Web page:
The sky is not the limit
USC’s McNAIR Center gains altitude in research and education
By Chris Horn, email@example.com, 803-777-3687
If the McNAIR Center for Aerospace Innovation and Research magically sprouted wings, it would probably be some kind of cool experimental aircraft with an advanced composite fiber fuselage.
That wouldn’t be a stretch of the imagination considering the roster of aerospace talent the center has attracted and the collective energy of 50 undergraduate and graduate students who rub elbows there every day. But rewind the tape four years to when the center had only a couple of offices, four people and no research equipment. Imagining the McNAIR Center back then as anything more than a paper airplane would have required a real leap of faith.
“When I arrived, basically, there was nothing,” says Michel van Tooren, who started out as the McNAIR Center’s second research professor and was recently appointed the center’s director. “But when I was teaching at Delft University of Technology, I had been awarded as the second most entrepreneurial professor in the Netherlands in 2010. I know how a startup works; I know how to write a business plan and raise money. And here, at least, there was a startup donation to get things moving.”
That $5 million pledge from Carolina alumna and benefactor Darla Moore laid the groundwork for the center, complemented by an additional $5 million pledge from Anita Zucker, chairwoman and CEO of the Intertech Group. USC alumna Marva Smalls, an executive vice president at Viacom and Nickelodeon, gave $1 million to endow scholarships for minority students from the Pee Dee region majoring in computer science and engineering at USC.
Zafer Gurdal, an aerospace engineer and the center’s first director, van Tooren and business manager Martin Keaney together got the center ready for takeoff. After acquiring a fiber-placement machine, a set of robots and an induction heater and outfitting a large research lab in the S.C. Research Authority building on Catawba Street, the center began to take flight.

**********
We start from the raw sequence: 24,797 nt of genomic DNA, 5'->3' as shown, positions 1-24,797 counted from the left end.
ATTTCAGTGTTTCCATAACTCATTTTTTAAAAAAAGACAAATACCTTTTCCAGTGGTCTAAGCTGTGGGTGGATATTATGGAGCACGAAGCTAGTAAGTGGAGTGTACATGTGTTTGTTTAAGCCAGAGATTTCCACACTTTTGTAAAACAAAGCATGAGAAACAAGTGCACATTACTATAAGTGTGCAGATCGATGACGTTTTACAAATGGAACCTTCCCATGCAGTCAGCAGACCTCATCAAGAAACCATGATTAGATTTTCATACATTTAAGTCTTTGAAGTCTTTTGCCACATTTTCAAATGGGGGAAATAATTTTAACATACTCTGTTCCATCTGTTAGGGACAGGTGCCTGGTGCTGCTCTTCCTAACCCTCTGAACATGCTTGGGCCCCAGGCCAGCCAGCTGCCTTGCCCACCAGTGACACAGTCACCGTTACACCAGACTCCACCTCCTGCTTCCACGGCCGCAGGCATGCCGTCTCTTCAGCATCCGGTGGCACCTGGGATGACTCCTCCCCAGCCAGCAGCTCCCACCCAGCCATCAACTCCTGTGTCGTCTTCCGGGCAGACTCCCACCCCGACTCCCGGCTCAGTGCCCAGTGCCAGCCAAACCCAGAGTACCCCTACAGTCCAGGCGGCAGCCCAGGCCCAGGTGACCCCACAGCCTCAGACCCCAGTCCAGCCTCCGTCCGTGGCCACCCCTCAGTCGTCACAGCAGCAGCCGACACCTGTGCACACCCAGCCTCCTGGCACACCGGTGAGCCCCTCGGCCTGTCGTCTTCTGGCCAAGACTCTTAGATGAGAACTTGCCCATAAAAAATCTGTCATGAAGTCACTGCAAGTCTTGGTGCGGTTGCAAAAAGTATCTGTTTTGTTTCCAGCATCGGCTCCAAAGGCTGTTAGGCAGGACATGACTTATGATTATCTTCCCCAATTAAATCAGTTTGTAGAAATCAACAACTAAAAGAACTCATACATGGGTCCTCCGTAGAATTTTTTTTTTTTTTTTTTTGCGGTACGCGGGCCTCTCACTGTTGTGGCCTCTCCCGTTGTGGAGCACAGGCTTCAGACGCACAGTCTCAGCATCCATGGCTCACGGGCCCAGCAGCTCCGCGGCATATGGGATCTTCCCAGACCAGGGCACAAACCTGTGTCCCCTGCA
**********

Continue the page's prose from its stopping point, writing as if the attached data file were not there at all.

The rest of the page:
“By the beginning of 2016, people started seeing what we were going to do in terms of a research agenda,” van Tooren says. “That got Boeing interested, and we signed our first big contract ($5 million) with them to look at manufacturing technology, especially fiber placement, induction welding and nondestructive evaluation.”
One of van Tooren’s ongoing goals — and one that’s close to being realized — is the creation of an undergraduate degree program in aerospace engineering within the College of Engineering and Computing. A small master’s program is already in place, and a full bachelor’s degree program will create a pipeline of students to make the center’s activities sustainable.
“We now have a specialized section of the introduction to engineering that emphasizes aerospace engineering, and there are 50 freshmen who indicated during enrollment that this is their goal — to become aerospace engineers,” van Tooren says. “This could be our first cohort of aerospace engineering majors.”
There are 50 freshmen who indicated during enrollment that this is their goal — to become aerospace engineers.
Michel van Tooren
Through the McNAIR fellowship program, an initiative of Ramy Harik, an assistant professor in the McNAIR Center who joined in 2014, undergraduates commit at least five hours per week to research activities at the center, working under the supervision of graduate students, faculty and lab staff. Those who complete three semesters get a certificate, internship experiences and can then apply for summer jobs at the center.
‘I have a lot of fun working here’
Master’s and Ph.D. students are finding exceptional opportunities to conduct research at the center. Chris Sacco came to the College of Engineering and Computing after completing a bachelor’s in physics and applied math at Presbyterian College. He’s begun a master’s degree program in aerospace engineering and is immersed in a research project that involves robotic optical inspection of parts built with the center’s Ingersoll automated fiber-placement machine. It’s the same type of machine Boeing uses to build composite fuselages for its Dreamliner 787 in Charleston.
“It’s a very neat technology, but occasionally you get a twist or wrinkle in the carbon fiber, which can affect the structural integrity of your part,” Sacco says. “I’m writing software now that will allow the robot to say, ‘We have defects here, here and here.’ We’re using lots of machine-learning algorithms to get more fine detail and there’s a data fusion aspect with multiple sensors that can process data in real time.”
Jessie Pandher, a Ph.D. student who earned his master’s in mechanical engineering with van Tooren as his adviser, is conducting research on using thermoplastics for airplane components, including main structures such as wings and fuselage. Like carbon fiber composites, thermoplastics combine high strength and low weight — far better than aluminum, the traditional manufacturing material for aircraft.